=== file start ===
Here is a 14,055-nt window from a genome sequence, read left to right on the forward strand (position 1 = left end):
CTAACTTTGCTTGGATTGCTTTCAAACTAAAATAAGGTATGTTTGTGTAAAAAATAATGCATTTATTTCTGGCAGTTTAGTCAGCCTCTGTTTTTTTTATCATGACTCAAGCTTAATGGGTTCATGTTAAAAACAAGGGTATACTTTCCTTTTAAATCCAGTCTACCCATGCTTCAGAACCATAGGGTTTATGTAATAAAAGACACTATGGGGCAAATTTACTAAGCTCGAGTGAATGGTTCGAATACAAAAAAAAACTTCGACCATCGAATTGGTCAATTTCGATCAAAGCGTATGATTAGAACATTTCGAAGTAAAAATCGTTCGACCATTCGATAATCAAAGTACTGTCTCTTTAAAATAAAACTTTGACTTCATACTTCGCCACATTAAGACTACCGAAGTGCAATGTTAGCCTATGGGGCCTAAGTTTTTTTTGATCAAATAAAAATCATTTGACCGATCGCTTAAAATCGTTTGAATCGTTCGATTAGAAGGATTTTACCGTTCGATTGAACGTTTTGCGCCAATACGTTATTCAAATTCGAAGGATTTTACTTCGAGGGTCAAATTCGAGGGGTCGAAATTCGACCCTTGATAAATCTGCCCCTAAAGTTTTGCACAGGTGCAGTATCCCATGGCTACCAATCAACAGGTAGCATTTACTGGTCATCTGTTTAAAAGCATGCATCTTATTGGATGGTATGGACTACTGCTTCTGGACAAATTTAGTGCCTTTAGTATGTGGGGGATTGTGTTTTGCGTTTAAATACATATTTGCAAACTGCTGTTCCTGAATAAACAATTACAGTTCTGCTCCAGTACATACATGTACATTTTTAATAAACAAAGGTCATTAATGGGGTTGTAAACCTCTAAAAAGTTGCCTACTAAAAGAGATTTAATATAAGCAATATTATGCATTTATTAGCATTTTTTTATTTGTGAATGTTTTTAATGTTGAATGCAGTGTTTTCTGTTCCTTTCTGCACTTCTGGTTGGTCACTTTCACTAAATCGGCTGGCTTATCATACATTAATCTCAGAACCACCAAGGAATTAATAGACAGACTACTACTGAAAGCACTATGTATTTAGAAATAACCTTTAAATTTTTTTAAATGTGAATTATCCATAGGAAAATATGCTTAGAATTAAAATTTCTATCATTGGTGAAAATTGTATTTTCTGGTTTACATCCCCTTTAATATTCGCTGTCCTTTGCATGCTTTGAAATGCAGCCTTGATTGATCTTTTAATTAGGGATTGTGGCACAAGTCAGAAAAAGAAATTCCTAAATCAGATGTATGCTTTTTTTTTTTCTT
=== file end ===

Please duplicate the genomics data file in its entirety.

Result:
Here is a 14,055-nt window from a genome sequence, read left to right on the forward strand (position 1 = left end):
CTAACTTTGCTTGGATTGCTTTCAAACTAAAATAAGGTATGTTTGTGTAAAAAATAATGCATTTATTTCTGGCAGTTTAGTCAGCCTCTGTTTTTTTTATCATGACTCAAGCTTAATGGGTTCATGTTAAAAACAAGGGTATACTTTCCTTTTAAATCCAGTCTACCCATGCTTCAGAACCATAGGGTTTATGTAATAAAAGACACTATGGGGCAAATTTACTAAGCTCGAGTGAATGGTTCGAATACAAAAAAAAACTTCGACCATCGAATTGGTCAATTTCGATCAAAGCGTATGATTAGAACATTTCGAAGTAAAAATCGTTCGACCATTCGATAATCAAAGTACTGTCTCTTTAAAATAAAACTTTGACTTCATACTTCGCCACATTAAGACTACCGAAGTGCAATGTTAGCCTATGGGGCCTAAGTTTTTTTTGATCAAATAAAAATCATTTGACCGATCGCTTAAAATCGTTTGAATCGTTCGATTAGAAGGATTTTACCGTTCGATTGAACGTTTTGCGCCAATACGTTATTCAAATTCGAAGGATTTTACTTCGAGGGTCAAATTCGAGGGGTCGAAATTCGACCCTTGATAAATCTGCCCCTAAAGTTTTGCACAGGTGCAGTATCCCATGGCTACCAATCAACAGGTAGCATTTACTGGTCATCTGTTTAAAAGCATGCATCTTATTGGATGGTATGGACTACTGCTTCTGGACAAATTTAGTGCCTTTAGTATGTGGGGGATTGTGTTTTGCGTTTAAATACATATTTGCAAACTGCTGTTCCTGAATAAACAATTACAGTTCTGCTCCAGTACATACATGTACATTTTTAATAAACAAAGGTCATTAATGGGGTTGTAAACCTCTAAAAAGTTGCCTACTAAAAGAGATTTAATATAAGCAATATTATGCATTTATTAGCATTTTTTTATTTGTGAATGTTTTTAATGTTGAATGCAGTGTTTTCTGTTCCTTTCTGCACTTCTGGTTGGTCACTTTCACTAAATCGGCTGGCTTATCATACATTAATCTCAGAACCACCAAGGAATTAATAGACAGACTACTACTGAAAGCACTATGTATTTAGAAATAACCTTTAAATTTTTTTAAATGTGAATTATCCATAGGAAAATATGCTTAGAATTAAAATTTCTATCATTGGTGAAAATTGTATTTTCTGGTTTACATCCCCTTTAATATTCGCTGTCCTTTGCATGCTTTGAAATGCAGCCTTGATTGATCTTTTAATTAGGGATTGTGGCACAAGTCAGAAAAAGAAATTCCTAAATCAGATGTATGCTTTTTTTTTTTCTT